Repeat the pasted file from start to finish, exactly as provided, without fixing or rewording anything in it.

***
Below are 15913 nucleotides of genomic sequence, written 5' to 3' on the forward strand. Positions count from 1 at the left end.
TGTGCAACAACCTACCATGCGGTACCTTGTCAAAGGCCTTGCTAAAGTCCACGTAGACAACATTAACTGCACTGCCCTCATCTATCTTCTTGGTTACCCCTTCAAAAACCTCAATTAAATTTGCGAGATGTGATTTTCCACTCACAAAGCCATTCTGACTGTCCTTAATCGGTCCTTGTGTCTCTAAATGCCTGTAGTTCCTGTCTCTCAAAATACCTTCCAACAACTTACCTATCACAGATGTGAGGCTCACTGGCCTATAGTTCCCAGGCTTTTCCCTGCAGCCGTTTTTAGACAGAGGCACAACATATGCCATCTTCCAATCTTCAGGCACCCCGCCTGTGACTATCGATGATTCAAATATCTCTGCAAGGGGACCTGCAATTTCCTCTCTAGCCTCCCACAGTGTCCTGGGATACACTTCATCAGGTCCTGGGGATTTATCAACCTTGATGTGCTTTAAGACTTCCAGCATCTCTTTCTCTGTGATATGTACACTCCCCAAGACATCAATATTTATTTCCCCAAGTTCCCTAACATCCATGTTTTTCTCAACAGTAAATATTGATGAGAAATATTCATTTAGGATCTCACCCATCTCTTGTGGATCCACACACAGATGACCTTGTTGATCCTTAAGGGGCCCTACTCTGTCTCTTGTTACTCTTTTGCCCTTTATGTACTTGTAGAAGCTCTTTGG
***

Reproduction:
Below are 15913 nucleotides of genomic sequence, written 5' to 3' on the forward strand. Positions count from 1 at the left end.
TGTGCAACAACCTACCATGCGGTACCTTGTCAAAGGCCTTGCTAAAGTCCACGTAGACAACATTAACTGCACTGCCCTCATCTATCTTCTTGGTTACCCCTTCAAAAACCTCAATTAAATTTGCGAGATGTGATTTTCCACTCACAAAGCCATTCTGACTGTCCTTAATCGGTCCTTGTGTCTCTAAATGCCTGTAGTTCCTGTCTCTCAAAATACCTTCCAACAACTTACCTATCACAGATGTGAGGCTCACTGGCCTATAGTTCCCAGGCTTTTCCCTGCAGCCGTTTTTAGACAGAGGCACAACATATGCCATCTTCCAATCTTCAGGCACCCCGCCTGTGACTATCGATGATTCAAATATCTCTGCAAGGGGACCTGCAATTTCCTCTCTAGCCTCCCACAGTGTCCTGGGATACACTTCATCAGGTCCTGGGGATTTATCAACCTTGATGTGCTTTAAGACTTCCAGCATCTCTTTCTCTGTGATATGTACACTCCCCAAGACATCAATATTTATTTCCCCAAGTTCCCTAACATCCATGTTTTTCTCAACAGTAAATATTGATGAGAAATATTCATTTAGGATCTCACCCATCTCTTGTGGATCCACACACAGATGACCTTGTTGATCCTTAAGGGGCCCTACTCTGTCTCTTGTTACTCTTTTGCCCTTTATGTACTTGTAGAAGCTCTTTGG